CRA Audit Red Flags

The chances of being audited or otherwise hearing from the CRA increase depending upon various factors, including your income level, whether you omitted income, the types of deductions or losses you claimed, the business in which you’re engaged and whether you own foreign assets. Math errors may draw CRA inquiry, but they’ll rarely lead to a full-blown exam. Although there’s no sure way to avoid a CRA audit, you should be aware of red flags that could increase your chances of drawing unwanted attention from the CRA:

1. Failing to report all taxable income

The CRA gets copies of all T-slips you receive, so make sure you report all required income on your return. CRA computers are pretty good at matching the numbers on the forms with the income shown on your return. A mismatch sends up a red flag and causes the CRA computers to spit out a bill. If you receive a T-slip showing income that isn’t yours or listing incorrect income, get the issuer to file a correct form with the CRA.

2. Taking large charitable deductions

We all know that charitable contributions are a great write-off and help you feel all warm and fuzzy inside. However, if your charitable deductions are disproportionately large compared with your income, it raises a red flag. That’s because CRA computers know what the average charitable donation is for folks at your income level. Also, if you don’t get an appraisal for donations of valuable property, the chances of audit increase. Be sure to keep all your supporting documents, including receipts for cash and property contributions made during the year.

3. Claiming the home office deduction

Like robbing banks (because that’s where the money is), the CRA is drawn to returns that claim home office write-offs because it has found great success knocking down the deduction and driving up the amount of tax collected for the government. If you qualify, you can deduct a percentage of your rent, real estate taxes, utilities, phone bills, insurance and other costs that are properly allocated to the home office. That’s a great deal. However, to take this write-off, you must use the space exclusively and regularly as your principal place of business. That makes it difficult to successfully claim a guest bedroom or children’s playroom as a home office, even if you also use the space to do your work. “Exclusive use” means that a specific area of the home is used only for trade or business, not also for the family to watch TV at night. Don’t be afraid to take the home office deduction if you’re entitled to it. Risk of audit should not keep you from taking legitimate deductions. If you have it and can prove it, then use it.

4. Deducting business meals, travel and entertainment

History shows that most underreporting of income and overstating of deductions are done by those who are self-employed. And the CRA looks at both higher-grossing sole proprietorships and smaller ones.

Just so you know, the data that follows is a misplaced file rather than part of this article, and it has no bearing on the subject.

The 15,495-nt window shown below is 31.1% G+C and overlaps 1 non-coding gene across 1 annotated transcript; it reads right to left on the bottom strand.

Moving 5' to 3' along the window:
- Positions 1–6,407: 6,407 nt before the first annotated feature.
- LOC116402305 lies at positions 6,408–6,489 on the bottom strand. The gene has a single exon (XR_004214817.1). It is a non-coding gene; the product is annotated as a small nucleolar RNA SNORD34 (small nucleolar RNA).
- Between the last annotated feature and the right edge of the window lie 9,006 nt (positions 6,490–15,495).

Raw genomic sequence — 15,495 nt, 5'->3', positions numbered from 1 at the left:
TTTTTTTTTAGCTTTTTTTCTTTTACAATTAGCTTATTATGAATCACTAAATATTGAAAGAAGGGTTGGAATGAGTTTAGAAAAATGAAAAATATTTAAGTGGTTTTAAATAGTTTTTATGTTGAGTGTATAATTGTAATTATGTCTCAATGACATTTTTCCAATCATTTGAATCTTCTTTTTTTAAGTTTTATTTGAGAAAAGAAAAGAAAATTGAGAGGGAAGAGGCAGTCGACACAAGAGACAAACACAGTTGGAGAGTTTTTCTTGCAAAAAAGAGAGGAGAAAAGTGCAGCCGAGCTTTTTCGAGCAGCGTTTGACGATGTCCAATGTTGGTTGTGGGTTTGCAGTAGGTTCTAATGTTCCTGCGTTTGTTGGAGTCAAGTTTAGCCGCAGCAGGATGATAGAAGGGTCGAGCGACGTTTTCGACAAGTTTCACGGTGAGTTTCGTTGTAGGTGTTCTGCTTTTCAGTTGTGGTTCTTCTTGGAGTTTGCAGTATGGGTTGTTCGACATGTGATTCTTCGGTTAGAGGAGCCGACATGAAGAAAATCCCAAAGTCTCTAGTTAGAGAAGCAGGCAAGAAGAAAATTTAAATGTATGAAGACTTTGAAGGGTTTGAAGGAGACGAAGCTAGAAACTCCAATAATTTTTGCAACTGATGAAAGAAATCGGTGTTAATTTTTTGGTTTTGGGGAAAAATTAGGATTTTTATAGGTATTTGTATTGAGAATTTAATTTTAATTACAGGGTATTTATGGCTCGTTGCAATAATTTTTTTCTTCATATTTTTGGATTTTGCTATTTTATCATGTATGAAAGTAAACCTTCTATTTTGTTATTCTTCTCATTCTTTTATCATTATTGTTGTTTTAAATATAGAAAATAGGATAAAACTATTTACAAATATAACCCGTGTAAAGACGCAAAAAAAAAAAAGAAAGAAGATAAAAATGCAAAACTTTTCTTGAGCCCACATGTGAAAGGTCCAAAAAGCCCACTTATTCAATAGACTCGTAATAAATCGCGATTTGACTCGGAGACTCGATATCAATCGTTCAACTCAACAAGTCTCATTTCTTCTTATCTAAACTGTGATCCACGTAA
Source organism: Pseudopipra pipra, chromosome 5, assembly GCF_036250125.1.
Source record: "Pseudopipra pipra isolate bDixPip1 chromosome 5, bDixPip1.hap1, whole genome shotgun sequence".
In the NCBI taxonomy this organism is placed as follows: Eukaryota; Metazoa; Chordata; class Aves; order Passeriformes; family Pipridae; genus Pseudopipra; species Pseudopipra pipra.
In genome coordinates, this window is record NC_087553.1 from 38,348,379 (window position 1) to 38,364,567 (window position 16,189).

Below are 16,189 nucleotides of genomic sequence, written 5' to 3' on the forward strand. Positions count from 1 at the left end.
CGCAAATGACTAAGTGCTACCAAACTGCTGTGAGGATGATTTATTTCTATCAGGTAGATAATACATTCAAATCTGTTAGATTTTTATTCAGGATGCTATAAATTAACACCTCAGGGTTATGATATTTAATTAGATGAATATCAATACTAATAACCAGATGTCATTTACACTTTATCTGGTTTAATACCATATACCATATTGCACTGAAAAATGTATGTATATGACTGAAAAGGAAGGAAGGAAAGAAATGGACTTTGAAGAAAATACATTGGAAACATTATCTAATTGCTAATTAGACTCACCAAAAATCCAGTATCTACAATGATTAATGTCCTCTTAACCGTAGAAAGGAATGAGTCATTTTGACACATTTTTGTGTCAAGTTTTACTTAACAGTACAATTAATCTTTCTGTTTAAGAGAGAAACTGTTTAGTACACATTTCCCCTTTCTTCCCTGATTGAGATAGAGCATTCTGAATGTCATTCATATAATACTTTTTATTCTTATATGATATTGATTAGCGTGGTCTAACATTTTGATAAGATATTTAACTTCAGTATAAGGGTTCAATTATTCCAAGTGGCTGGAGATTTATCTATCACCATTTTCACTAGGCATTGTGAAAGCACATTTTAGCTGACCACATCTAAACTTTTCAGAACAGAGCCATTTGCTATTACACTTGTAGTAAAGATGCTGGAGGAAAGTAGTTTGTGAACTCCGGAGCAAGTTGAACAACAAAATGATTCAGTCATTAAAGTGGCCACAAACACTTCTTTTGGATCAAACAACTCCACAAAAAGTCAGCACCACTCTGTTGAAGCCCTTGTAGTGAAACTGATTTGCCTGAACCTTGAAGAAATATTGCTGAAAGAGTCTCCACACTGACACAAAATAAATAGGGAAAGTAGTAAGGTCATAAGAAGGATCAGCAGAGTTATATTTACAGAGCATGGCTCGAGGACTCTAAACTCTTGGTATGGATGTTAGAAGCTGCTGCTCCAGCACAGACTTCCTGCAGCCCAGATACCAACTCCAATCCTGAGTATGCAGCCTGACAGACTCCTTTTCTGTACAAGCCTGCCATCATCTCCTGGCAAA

Big deductions for meals, travel and entertainment are always ripe for audit. A large write-off here will set off alarm bells, especially if the amount seems too high for the business. Agents are on the lookout for personal meals or claims that don’t satisfy the rules. To qualify for meal or entertainment deductions, you must keep detailed records that document for each expense the amount, the place, the people attending, the business purpose and the nature of the discussion or meeting. Without proper documentation, your deduction is toast.

5. Claiming 100% business use of a vehicle

Another area ripe for CRA review is use of a business vehicle. When you depreciate a car, you have to list what percentage of its use during the year was for business. Claiming 100% business use of an automobile is red meat for CRA agents. They know that it’s extremely rare for an individual to actually use a vehicle 100% of the time for business, especially if no other vehicle is available for personal use. CRA agents are trained to focus on this issue and will scrutinize your records. Make sure you keep detailed mileage logs and precise calendar entries for the purpose of every road trip. Sloppy recordkeeping makes it easy for the CRA to disallow your deduction

6. Running a cash business

Small business owners, especially those in cash-intensive businesses — think taxis, car washes, bars, hair salons, restaurants and the like — are a tempting target for CRA auditors. Experience shows that those who receive primarily cash are less likely to accurately report all of their taxable income. The CRA has a guide for agents to use when auditing cash-intensive businesses, telling how to interview owners and noting various indicators of unreported income.

7. Failing to report a foreign bank account

The CRA is intensely interested in people with offshore accounts, especially those in tax havens, and tax authorities have had success getting foreign banks to disclose account information. The CRA has also used voluntary compliance programs to encourage folks with undisclosed foreign accounts to come clean — in exchange for reduced/no penalties. The CRA has learned a lot from these programs and has collected a boatload of money.

Failure to report a foreign bank account can lead to severe penalties, and the CRA has made this issue a top priority. Make sure that if you have any such accounts, you properly report them when you file your return.

8. Taking higher-than-average deductions

If deductions on your return are disproportionately large compared with your income, the CRA may pull your return for review. But if you have the proper documentation for your deduction, don’t be afraid to claim it. There’s no reason to ever pay the CRA more tax than you actually owe.